Who do you trust? More importantly, do your customers trust you? This year’s global Edelman Trust Index revealed a critical development in consumer sentiment around the world.
According to the authors, “Trust has changed profoundly in the past year — people have shifted their trust to the relationships within their control.”
- Learn More: The Author, Aarron Spinley is speaking at this years Gartner Customer Experience Summit in Sydney in July
Indeed, the study revealed an urgent desire for change. “All [customers] share an urgent desire for change. Only one in five feels that the system is working for them, with nearly half of the mass population believing that the system is failing them.”
Edelman has revealed a trend which was been building for years now, as relationships — between brands and their customers, between companies and their employees, and between people and their social networks — have become highly digitalised.
All around us, institutional trust is in freefall — across every category, industry and geography. Yet the research from Edelman also demonstrates that people are desperately looking for organisations that they can trust.
The question you need to ask yourself and your leadership peers honestly is “Can your brand be one such safe harbour?”
The answer may be much closer than you realise. Start by asking the people who work for you.
One of the most interesting results this year is that employees are ready and willing to trust their employers, and they look to their employers to be a trustworthy source of information about contentious societal issues.
Trust in your company and its brands is not mere corporate hygiene. It is the guardrail on the path to profitability. That is because the economics of trusted brands are compelling.
For instance, companies have long understood that retained customers can drive strong profitability. Research by Rosetta Consulting revealed that the customers of trusted brands make 90 per cent more frequent purchases, and spend an average 60 per cent more on each transaction.
It is important to understand, in an experience-based economy, that trust operates at multiple levels and brands need to execute successfully on each.
The first level is foundational — where consumers expect businesses to be able to collect, manage, and protect their data at both a technical level and at a policy level. This reflects both the organisation’s ability to secure data and its philosophical approach to which data it collects and how it treats the privacy of that data.
The other key to successful delivery at this level is to provide customers with the control they need in order to feel like they are an equal partner in the relationship.
The second layer is experiential. Consumers provide brands with information about themselves, either explicitly or implicitly, through their interactions with the brand. The value exchange they expect is that companies will provide them with seamless and easy-to-use products and services that most accurately match their requirements and desires. This value exchange extends beyond simply data, although this is critical.
Just as important for this layer is the provision of contemporary and coherent interactions between channels such as sales, service, online, and mobile, for example.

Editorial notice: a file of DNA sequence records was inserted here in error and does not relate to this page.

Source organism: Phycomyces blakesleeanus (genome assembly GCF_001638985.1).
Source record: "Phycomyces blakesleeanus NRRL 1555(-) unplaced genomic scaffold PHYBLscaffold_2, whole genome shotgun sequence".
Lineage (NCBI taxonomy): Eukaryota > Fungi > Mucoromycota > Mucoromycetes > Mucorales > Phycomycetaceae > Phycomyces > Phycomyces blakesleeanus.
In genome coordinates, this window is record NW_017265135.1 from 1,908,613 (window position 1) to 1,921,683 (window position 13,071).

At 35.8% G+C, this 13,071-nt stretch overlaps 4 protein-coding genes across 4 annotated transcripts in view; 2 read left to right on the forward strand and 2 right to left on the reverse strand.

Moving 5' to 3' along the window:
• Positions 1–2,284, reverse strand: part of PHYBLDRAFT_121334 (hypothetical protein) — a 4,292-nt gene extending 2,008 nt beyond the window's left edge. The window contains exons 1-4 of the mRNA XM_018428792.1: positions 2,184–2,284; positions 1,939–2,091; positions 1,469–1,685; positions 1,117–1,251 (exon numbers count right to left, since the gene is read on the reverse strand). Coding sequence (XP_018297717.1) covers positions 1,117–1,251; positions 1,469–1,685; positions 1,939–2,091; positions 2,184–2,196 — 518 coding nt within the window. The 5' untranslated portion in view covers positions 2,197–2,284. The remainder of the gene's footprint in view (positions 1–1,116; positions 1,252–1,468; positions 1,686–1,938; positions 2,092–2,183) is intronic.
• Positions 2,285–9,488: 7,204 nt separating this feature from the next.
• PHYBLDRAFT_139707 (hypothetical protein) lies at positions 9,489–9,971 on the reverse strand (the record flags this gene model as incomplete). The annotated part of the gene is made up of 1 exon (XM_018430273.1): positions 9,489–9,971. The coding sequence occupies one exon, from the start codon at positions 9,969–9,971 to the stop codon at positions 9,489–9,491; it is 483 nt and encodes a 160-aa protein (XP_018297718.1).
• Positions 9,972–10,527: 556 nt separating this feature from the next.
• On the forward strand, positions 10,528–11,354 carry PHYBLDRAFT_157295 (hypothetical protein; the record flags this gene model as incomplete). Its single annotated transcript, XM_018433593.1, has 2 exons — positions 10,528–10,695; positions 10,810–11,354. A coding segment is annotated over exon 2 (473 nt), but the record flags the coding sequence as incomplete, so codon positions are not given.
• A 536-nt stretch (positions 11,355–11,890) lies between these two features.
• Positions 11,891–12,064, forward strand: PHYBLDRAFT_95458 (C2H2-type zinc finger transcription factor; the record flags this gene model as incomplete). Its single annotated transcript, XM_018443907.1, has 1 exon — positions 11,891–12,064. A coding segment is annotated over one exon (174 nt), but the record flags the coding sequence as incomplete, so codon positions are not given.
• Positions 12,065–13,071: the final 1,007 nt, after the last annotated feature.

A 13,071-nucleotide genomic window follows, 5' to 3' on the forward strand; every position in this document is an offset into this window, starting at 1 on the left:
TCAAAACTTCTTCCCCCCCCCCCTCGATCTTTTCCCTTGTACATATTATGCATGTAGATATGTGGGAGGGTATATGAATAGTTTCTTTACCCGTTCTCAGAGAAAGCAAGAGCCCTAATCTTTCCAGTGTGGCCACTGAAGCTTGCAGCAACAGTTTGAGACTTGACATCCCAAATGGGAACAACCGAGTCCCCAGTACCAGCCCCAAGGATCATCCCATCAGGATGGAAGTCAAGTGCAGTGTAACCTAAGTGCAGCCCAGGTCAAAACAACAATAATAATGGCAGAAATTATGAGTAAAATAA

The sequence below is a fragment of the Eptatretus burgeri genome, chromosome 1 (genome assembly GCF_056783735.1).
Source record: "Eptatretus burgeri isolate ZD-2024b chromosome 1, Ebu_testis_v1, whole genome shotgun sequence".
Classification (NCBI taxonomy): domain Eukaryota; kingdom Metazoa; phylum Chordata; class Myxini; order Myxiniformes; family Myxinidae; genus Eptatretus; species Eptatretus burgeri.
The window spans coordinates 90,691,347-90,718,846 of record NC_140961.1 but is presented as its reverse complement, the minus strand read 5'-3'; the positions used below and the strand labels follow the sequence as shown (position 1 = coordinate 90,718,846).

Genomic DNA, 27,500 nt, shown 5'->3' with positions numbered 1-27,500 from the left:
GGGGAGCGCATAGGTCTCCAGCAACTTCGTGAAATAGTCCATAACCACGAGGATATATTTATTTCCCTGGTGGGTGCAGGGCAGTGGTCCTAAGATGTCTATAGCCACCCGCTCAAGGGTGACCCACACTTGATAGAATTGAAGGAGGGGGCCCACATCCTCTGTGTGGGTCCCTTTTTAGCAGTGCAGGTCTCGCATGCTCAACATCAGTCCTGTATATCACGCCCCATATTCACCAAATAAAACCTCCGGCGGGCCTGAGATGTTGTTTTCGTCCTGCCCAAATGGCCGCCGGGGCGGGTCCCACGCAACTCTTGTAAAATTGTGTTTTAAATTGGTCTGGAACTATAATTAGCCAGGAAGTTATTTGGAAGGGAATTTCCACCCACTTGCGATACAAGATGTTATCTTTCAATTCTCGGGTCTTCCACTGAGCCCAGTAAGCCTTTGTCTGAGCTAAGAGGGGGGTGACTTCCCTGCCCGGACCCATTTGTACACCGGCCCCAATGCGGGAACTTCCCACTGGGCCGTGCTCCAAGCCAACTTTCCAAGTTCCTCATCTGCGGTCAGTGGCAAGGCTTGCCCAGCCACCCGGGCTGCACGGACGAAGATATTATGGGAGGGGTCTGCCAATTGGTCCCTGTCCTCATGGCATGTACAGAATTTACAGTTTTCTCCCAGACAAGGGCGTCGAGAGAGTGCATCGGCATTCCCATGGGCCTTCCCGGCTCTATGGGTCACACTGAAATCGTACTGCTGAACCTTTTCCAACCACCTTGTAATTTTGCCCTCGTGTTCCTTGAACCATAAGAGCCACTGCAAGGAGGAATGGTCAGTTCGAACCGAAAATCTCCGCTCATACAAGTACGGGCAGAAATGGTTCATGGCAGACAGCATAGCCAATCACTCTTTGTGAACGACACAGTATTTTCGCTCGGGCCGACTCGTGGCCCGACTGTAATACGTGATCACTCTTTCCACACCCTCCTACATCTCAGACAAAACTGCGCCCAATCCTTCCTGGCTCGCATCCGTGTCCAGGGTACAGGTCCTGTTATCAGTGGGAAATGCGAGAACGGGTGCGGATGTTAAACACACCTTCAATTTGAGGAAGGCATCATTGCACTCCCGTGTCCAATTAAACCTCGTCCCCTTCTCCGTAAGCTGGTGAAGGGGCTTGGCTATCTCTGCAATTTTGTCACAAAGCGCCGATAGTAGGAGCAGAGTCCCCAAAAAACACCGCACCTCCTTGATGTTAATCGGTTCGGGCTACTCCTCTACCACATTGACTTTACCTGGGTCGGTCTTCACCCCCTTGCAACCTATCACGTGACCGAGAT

And brands have to accept that this is a process, not a final state. The benchmark for successful experiences keeps changing as consumers and customers encounter new great experiences in all aspects of their lives. Matching traditional competitors is not enough anymore — you need to match the customer experience leaders in every market.
The final layer is reputational trust. Consumers should not have to tell brands how to treat them. They will be drawn to brands that act in their best interest as a matter of course.
As a simple example, when a customer is due a refund, they should not have to search or work for it — the brand should know this already due to the sophistication of its systems, and deliver the outcome. In this sense, delighting the consumer is now the expectation.
The need to excel on each of these levels explains why the most successful organisations take a longitudinal view of their market potential. Often through the use of models like the lifetime customer value’ (LTCV) which moves brands away from a transactional view of value – or “short termism” – to a more holistic, all-of-relationship measurement.
It recognises that more than ever, customers will generate the greatest amount of value for a brand, when they perceive true value in return. Not surprisingly then, as consistent with the nature of all human relationships, brands that are driving outstanding LTCV are those that occupy a place of trust.
In the experience economy – the good guy really does win.
In the digital world, where increasingly the experience is the product, customers will give brands more value — and more money — when they get more value from the brand in return. But customers will give the most value to brands that they trust to do the right thing by them.
So ask yourself: do your customers trust your brand? And what would it mean for your company to be most trusted in its category?
About this author
Aarron Spinley is the strategy director at SAP CX. SAP CX is a corporate member of the Which-50 Digital Intelligence Unit. Our members provide their insights and expertise for the benefit of the Which-50 community. Membership fees apply.